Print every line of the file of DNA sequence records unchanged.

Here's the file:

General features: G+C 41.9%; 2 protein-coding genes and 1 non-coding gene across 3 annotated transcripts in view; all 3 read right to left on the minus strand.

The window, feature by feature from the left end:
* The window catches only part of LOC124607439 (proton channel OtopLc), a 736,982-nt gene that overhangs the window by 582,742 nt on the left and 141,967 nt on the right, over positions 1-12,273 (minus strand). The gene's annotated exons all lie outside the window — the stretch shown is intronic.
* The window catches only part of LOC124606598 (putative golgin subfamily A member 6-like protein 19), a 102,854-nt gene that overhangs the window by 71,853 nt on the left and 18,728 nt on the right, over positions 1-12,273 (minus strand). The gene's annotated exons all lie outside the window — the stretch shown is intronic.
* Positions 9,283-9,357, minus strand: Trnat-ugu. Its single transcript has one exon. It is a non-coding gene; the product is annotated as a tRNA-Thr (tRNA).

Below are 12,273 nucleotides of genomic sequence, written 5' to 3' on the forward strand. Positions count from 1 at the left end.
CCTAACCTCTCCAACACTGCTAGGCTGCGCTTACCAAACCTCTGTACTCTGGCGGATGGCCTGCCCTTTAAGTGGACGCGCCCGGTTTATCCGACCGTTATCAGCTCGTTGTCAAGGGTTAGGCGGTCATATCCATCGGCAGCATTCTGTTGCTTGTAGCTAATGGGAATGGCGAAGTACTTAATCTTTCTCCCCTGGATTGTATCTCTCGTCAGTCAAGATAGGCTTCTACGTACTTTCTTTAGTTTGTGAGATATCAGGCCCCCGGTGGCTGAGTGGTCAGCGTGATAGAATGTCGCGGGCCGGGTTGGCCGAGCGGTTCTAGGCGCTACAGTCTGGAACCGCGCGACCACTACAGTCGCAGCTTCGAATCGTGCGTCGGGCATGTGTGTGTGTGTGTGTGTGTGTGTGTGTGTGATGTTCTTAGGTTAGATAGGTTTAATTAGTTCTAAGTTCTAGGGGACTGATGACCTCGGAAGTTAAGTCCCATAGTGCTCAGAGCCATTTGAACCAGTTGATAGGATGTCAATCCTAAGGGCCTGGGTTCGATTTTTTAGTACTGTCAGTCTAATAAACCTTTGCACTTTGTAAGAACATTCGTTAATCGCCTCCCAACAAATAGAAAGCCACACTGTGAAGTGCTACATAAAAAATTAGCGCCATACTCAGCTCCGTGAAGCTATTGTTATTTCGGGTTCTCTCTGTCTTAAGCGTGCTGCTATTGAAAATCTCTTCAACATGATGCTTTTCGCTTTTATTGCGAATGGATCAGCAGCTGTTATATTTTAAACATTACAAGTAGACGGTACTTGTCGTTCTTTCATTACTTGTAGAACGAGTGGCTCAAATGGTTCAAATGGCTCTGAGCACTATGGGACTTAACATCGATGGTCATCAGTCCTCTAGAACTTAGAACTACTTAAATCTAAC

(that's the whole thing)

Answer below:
General features: G+C 41.9%; 2 protein-coding genes and 1 non-coding gene across 3 annotated transcripts in view; all 3 read right to left on the minus strand.

The window, feature by feature from the left end:
* The window catches only part of LOC124607439 (proton channel OtopLc), a 736,982-nt gene that overhangs the window by 582,742 nt on the left and 141,967 nt on the right, over positions 1-12,273 (minus strand). The gene's annotated exons all lie outside the window — the stretch shown is intronic.
* The window catches only part of LOC124606598 (putative golgin subfamily A member 6-like protein 19), a 102,854-nt gene that overhangs the window by 71,853 nt on the left and 18,728 nt on the right, over positions 1-12,273 (minus strand). The gene's annotated exons all lie outside the window — the stretch shown is intronic.
* Positions 9,283-9,357, minus strand: Trnat-ugu. Its single transcript has one exon. It is a non-coding gene; the product is annotated as a tRNA-Thr (tRNA).

Below are 12,273 nucleotides of genomic sequence, written 5' to 3' on the forward strand. Positions count from 1 at the left end.
CCTAACCTCTCCAACACTGCTAGGCTGCGCTTACCAAACCTCTGTACTCTGGCGGATGGCCTGCCCTTTAAGTGGACGCGCCCGGTTTATCCGACCGTTATCAGCTCGTTGTCAAGGGTTAGGCGGTCATATCCATCGGCAGCATTCTGTTGCTTGTAGCTAATGGGAATGGCGAAGTACTTAATCTTTCTCCCCTGGATTGTATCTCTCGTCAGTCAAGATAGGCTTCTACGTACTTTCTTTAGTTTGTGAGATATCAGGCCCCCGGTGGCTGAGTGGTCAGCGTGATAGAATGTCGCGGGCCGGGTTGGCCGAGCGGTTCTAGGCGCTACAGTCTGGAACCGCGCGACCACTACAGTCGCAGCTTCGAATCGTGCGTCGGGCATGTGTGTGTGTGTGTGTGTGTGTGTGTGTGTGATGTTCTTAGGTTAGATAGGTTTAATTAGTTCTAAGTTCTAGGGGACTGATGACCTCGGAAGTTAAGTCCCATAGTGCTCAGAGCCATTTGAACCAGTTGATAGGATGTCAATCCTAAGGGCCTGGGTTCGATTTTTTAGTACTGTCAGTCTAATAAACCTTTGCACTTTGTAAGAACATTCGTTAATCGCCTCCCAACAAATAGAAAGCCACACTGTGAAGTGCTACATAAAAAATTAGCGCCATACTCAGCTCCGTGAAGCTATTGTTATTTCGGGTTCTCTCTGTCTTAAGCGTGCTGCTATTGAAAATCTCTTCAACATGATGCTTTTCGCTTTTATTGCGAATGGATCAGCAGCTGTTATATTTTAAACATTACAAGTAGACGGTACTTGTCGTTCTTTCATTACTTGTAGAACGAGTGGCTCAAATGGTTCAAATGGCTCTGAGCACTATGGGACTTAACATCGATGGTCATCAGTCCTCTAGAACTTAGAACTACTTAAATCTAAC